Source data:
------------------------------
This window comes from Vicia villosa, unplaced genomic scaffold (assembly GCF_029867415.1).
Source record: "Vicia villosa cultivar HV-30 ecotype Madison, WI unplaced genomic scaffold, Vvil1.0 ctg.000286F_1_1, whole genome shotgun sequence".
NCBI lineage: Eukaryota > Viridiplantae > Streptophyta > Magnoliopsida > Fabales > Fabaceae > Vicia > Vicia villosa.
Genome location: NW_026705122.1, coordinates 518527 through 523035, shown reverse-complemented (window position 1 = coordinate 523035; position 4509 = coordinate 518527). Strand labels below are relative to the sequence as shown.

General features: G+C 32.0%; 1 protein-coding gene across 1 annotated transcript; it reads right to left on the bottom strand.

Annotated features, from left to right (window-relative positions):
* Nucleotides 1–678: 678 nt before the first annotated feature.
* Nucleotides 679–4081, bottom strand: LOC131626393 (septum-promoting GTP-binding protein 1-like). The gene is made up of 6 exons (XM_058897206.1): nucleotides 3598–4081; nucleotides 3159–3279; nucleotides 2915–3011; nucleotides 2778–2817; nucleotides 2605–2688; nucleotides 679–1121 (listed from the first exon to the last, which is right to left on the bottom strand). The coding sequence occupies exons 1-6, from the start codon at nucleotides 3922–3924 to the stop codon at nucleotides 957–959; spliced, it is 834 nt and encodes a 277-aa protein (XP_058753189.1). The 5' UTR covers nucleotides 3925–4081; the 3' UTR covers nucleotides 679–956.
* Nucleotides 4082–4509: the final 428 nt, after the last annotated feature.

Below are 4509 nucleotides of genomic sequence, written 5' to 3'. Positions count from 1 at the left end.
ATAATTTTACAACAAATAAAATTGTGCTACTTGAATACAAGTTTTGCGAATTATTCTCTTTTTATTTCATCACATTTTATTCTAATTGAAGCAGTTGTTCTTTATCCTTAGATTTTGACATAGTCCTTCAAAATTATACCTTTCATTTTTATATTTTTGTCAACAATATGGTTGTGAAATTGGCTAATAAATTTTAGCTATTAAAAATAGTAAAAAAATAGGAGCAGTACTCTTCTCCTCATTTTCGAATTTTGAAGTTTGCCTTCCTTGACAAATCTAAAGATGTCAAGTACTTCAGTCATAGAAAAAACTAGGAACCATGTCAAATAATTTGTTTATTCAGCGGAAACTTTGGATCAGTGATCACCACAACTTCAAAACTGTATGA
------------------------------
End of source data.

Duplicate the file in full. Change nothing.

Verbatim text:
This window comes from Vicia villosa, unplaced genomic scaffold (assembly GCF_029867415.1).
Source record: "Vicia villosa cultivar HV-30 ecotype Madison, WI unplaced genomic scaffold, Vvil1.0 ctg.000286F_1_1, whole genome shotgun sequence".
NCBI lineage: Eukaryota > Viridiplantae > Streptophyta > Magnoliopsida > Fabales > Fabaceae > Vicia > Vicia villosa.
Genome location: NW_026705122.1, coordinates 518527 through 523035, shown reverse-complemented (window position 1 = coordinate 523035; position 4509 = coordinate 518527). Strand labels below are relative to the sequence as shown.

General features: G+C 32.0%; 1 protein-coding gene across 1 annotated transcript; it reads right to left on the bottom strand.

Annotated features, from left to right (window-relative positions):
* Nucleotides 1–678: 678 nt before the first annotated feature.
* Nucleotides 679–4081, bottom strand: LOC131626393 (septum-promoting GTP-binding protein 1-like). The gene is made up of 6 exons (XM_058897206.1): nucleotides 3598–4081; nucleotides 3159–3279; nucleotides 2915–3011; nucleotides 2778–2817; nucleotides 2605–2688; nucleotides 679–1121 (listed from the first exon to the last, which is right to left on the bottom strand). The coding sequence occupies exons 1-6, from the start codon at nucleotides 3922–3924 to the stop codon at nucleotides 957–959; spliced, it is 834 nt and encodes a 277-aa protein (XP_058753189.1). The 5' UTR covers nucleotides 3925–4081; the 3' UTR covers nucleotides 679–956.
* Nucleotides 4082–4509: the final 428 nt, after the last annotated feature.

Below are 4509 nucleotides of genomic sequence, written 5' to 3'. Positions count from 1 at the left end.
ATAATTTTACAACAAATAAAATTGTGCTACTTGAATACAAGTTTTGCGAATTATTCTCTTTTTATTTCATCACATTTTATTCTAATTGAAGCAGTTGTTCTTTATCCTTAGATTTTGACATAGTCCTTCAAAATTATACCTTTCATTTTTATATTTTTGTCAACAATATGGTTGTGAAATTGGCTAATAAATTTTAGCTATTAAAAATAGTAAAAAAATAGGAGCAGTACTCTTCTCCTCATTTTCGAATTTTGAAGTTTGCCTTCCTTGACAAATCTAAAGATGTCAAGTACTTCAGTCATAGAAAAAACTAGGAACCATGTCAAATAATTTGTTTATTCAGCGGAAACTTTGGATCAGTGATCACCACAACTTCAAAACTGTATGA